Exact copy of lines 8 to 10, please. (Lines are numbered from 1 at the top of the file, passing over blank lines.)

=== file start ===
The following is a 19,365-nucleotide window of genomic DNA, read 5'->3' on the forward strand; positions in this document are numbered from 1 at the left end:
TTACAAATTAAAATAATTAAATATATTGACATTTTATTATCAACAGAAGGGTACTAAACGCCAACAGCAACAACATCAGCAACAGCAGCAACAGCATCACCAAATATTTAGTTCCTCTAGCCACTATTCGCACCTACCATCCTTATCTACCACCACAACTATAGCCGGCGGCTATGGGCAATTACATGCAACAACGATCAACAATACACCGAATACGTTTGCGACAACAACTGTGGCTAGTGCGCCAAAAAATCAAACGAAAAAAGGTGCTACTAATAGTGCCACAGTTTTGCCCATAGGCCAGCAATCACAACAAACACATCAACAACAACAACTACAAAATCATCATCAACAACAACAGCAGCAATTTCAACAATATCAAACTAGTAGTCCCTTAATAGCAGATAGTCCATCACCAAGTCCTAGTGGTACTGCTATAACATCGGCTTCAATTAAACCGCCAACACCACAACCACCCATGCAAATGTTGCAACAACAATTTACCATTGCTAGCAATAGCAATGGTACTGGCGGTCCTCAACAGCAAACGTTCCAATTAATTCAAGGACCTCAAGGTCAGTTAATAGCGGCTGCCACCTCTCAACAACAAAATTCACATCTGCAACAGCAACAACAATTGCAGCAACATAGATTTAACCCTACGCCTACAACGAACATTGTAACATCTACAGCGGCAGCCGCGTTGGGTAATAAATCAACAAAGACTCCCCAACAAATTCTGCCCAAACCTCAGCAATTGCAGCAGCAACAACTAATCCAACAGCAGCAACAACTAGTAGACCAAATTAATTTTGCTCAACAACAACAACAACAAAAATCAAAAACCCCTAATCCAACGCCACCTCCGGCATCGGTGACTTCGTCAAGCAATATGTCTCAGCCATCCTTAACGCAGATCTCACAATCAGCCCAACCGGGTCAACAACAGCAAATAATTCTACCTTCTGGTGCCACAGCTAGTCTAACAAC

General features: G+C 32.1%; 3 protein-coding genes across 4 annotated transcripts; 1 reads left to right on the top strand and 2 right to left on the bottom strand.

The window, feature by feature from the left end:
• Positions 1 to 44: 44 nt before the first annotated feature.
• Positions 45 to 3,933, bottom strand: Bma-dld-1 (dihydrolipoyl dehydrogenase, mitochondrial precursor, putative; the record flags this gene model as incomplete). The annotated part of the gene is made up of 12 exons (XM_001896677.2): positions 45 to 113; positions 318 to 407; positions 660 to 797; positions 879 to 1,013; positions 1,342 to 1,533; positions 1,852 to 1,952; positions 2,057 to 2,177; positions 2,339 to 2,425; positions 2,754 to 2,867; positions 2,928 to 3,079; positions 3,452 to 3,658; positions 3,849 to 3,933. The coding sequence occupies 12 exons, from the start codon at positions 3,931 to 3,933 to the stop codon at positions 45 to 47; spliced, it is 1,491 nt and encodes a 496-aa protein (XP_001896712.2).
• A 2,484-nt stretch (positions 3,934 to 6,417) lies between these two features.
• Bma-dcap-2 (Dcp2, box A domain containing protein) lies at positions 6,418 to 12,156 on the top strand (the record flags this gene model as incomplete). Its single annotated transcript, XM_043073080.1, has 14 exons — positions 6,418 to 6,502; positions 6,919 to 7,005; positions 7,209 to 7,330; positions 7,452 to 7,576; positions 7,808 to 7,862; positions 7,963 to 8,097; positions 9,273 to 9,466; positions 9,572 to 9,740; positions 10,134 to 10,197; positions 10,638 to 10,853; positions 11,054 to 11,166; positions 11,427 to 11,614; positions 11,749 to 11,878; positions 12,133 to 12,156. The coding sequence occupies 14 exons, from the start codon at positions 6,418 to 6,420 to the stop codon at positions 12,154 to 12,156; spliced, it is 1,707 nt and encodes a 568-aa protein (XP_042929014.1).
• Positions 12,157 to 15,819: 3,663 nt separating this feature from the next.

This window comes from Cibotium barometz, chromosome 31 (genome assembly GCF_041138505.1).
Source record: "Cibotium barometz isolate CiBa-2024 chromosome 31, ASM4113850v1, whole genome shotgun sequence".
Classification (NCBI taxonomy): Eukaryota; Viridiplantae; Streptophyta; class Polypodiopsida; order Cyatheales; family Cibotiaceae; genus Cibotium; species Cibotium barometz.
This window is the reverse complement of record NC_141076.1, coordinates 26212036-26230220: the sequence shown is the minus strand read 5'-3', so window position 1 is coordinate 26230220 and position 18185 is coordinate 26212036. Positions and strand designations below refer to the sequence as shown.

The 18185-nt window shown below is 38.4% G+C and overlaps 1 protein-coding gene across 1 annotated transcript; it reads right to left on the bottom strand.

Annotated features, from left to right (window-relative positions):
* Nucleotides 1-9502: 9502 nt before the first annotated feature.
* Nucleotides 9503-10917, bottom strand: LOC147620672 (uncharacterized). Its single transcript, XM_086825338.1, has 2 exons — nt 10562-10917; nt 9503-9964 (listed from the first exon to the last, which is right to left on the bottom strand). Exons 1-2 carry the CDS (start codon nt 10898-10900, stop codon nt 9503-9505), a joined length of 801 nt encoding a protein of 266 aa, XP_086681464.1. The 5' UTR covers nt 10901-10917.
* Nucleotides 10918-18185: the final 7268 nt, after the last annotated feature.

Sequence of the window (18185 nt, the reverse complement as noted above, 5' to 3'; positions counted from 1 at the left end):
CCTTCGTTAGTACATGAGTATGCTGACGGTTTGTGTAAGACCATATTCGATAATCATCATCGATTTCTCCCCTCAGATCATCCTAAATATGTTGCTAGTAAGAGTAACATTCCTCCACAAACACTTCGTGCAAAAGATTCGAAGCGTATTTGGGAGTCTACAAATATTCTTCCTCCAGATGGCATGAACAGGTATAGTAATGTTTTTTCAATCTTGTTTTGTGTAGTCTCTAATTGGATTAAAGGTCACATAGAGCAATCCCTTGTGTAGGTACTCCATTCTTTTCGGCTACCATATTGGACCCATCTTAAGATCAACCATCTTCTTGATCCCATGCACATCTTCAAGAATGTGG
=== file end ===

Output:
• Bma-dcap-2 (Dcp2, box A domain containing protein) lies at positions 6,418 to 12,156 on the top strand (the record flags this gene model as incomplete). Its single annotated transcript, XM_043073080.1, has 14 exons — positions 6,418 to 6,502; positions 6,919 to 7,005; positions 7,209 to 7,330; positions 7,452 to 7,576; positions 7,808 to 7,862; positions 7,963 to 8,097; positions 9,273 to 9,466; positions 9,572 to 9,740; positions 10,134 to 10,197; positions 10,638 to 10,853; positions 11,054 to 11,166; positions 11,427 to 11,614; positions 11,749 to 11,878; positions 12,133 to 12,156. The coding sequence occupies 14 exons, from the start codon at positions 6,418 to 6,420 to the stop codon at positions 12,154 to 12,156; spliced, it is 1,707 nt and encodes a 568-aa protein (XP_042929014.1).
• Positions 12,157 to 15,819: 3,663 nt separating this feature from the next.

This window comes from Cibotium barometz, chromosome 31 (genome assembly GCF_041138505.1).